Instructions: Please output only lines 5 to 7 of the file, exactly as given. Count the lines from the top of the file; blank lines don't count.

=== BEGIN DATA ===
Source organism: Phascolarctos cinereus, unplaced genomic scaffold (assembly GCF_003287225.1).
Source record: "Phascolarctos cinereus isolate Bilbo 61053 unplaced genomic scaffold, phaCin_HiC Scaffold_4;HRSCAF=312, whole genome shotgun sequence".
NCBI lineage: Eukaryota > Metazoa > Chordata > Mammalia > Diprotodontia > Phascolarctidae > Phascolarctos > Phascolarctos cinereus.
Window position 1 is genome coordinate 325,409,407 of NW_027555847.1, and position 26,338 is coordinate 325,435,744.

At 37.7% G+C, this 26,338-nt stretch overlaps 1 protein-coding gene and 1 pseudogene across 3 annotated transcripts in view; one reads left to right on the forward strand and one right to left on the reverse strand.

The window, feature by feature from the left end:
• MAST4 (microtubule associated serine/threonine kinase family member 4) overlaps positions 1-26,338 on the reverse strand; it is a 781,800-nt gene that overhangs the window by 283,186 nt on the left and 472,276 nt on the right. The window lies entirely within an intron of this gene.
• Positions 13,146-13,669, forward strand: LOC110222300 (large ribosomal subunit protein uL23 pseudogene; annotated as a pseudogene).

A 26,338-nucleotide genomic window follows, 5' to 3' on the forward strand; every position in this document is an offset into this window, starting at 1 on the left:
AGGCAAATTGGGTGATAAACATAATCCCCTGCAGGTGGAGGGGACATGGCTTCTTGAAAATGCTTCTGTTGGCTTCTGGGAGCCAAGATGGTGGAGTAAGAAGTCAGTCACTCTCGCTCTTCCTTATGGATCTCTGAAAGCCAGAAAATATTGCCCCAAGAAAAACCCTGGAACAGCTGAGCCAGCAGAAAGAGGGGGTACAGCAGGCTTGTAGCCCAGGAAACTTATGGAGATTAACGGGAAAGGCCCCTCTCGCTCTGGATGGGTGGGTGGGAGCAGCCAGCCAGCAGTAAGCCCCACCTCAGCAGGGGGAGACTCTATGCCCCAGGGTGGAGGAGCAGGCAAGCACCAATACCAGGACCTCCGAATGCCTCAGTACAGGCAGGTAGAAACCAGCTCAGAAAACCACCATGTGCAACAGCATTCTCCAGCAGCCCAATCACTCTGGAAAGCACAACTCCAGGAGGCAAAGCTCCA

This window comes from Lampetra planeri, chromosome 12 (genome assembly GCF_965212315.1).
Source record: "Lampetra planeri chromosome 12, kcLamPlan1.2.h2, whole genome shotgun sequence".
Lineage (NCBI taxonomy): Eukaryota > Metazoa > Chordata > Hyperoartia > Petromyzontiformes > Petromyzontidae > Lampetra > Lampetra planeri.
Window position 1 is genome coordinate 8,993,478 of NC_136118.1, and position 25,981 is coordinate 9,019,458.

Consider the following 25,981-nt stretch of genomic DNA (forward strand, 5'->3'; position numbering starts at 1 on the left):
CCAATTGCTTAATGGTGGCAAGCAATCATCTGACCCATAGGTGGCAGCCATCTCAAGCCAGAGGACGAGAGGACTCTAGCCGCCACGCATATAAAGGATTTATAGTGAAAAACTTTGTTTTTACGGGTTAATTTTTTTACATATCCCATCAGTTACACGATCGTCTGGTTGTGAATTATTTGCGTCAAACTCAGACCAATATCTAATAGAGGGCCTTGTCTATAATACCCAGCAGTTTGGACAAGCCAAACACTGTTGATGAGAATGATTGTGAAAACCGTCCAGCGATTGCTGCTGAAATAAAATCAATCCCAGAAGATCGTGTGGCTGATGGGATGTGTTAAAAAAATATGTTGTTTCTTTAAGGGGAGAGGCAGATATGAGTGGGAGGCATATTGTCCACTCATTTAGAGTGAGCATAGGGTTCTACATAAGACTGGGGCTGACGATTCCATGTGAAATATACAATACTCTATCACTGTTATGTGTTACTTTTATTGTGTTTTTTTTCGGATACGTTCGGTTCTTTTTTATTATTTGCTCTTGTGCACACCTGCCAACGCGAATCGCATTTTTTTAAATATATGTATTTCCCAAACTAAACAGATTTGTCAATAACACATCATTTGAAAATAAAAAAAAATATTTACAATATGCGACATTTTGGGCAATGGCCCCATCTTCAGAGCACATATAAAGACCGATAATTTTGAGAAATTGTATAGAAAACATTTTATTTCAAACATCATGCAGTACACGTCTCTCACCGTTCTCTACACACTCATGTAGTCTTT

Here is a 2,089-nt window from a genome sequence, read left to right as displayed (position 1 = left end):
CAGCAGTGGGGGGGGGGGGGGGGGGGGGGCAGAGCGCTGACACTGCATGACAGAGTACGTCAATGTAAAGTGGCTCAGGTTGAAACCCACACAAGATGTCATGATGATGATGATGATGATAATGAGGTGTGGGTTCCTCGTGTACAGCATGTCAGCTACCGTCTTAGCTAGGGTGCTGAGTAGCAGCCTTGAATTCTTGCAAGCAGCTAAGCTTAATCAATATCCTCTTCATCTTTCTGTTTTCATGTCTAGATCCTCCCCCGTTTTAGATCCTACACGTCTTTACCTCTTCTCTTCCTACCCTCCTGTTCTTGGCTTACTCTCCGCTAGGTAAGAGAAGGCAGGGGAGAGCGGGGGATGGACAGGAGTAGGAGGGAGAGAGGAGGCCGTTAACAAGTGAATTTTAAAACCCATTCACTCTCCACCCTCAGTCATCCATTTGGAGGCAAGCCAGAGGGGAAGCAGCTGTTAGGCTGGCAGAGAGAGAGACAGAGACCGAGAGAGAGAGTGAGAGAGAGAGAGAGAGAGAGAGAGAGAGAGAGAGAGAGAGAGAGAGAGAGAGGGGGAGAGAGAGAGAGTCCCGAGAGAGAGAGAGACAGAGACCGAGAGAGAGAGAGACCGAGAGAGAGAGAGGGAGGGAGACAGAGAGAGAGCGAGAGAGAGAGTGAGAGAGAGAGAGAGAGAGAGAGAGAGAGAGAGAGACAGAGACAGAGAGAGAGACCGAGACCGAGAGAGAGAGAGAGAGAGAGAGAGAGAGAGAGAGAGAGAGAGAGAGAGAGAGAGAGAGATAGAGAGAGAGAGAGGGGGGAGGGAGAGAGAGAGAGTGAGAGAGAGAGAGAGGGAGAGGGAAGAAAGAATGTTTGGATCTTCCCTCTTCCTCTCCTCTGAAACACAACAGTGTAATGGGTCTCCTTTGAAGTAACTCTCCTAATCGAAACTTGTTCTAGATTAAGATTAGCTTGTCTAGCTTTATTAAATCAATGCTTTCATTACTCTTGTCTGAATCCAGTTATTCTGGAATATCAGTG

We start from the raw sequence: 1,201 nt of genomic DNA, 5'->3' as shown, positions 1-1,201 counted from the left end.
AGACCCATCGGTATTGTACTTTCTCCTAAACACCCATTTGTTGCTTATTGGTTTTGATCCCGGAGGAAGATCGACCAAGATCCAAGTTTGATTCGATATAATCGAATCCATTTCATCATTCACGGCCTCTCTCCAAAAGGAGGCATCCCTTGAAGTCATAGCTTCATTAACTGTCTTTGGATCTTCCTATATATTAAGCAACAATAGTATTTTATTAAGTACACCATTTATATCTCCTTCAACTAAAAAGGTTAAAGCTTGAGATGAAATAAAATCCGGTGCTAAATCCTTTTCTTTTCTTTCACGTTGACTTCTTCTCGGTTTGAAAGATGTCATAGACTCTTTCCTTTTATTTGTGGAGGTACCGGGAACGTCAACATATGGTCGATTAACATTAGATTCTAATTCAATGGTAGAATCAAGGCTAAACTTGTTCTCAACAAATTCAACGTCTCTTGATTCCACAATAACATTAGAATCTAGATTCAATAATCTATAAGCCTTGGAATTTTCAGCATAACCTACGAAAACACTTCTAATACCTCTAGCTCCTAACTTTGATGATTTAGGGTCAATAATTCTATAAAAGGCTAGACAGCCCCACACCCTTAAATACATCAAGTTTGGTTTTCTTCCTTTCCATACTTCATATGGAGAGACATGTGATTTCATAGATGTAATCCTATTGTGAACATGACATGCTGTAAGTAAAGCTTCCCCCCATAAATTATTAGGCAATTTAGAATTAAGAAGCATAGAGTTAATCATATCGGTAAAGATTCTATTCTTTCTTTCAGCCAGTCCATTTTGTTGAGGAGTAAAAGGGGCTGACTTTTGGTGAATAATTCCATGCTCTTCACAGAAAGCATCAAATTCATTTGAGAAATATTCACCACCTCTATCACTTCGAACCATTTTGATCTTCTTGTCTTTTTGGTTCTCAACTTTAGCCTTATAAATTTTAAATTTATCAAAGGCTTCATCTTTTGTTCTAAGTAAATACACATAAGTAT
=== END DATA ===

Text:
At 37.7% G+C, this 26,338-nt stretch overlaps 1 protein-coding gene and 1 pseudogene across 3 annotated transcripts in view; one reads left to right on the forward strand and one right to left on the reverse strand.

The window, feature by feature from the left end:
• MAST4 (microtubule associated serine/threonine kinase family member 4) overlaps positions 1-26,338 on the reverse strand; it is a 781,800-nt gene that overhangs the window by 283,186 nt on the left and 472,276 nt on the right. The window lies entirely within an intron of this gene.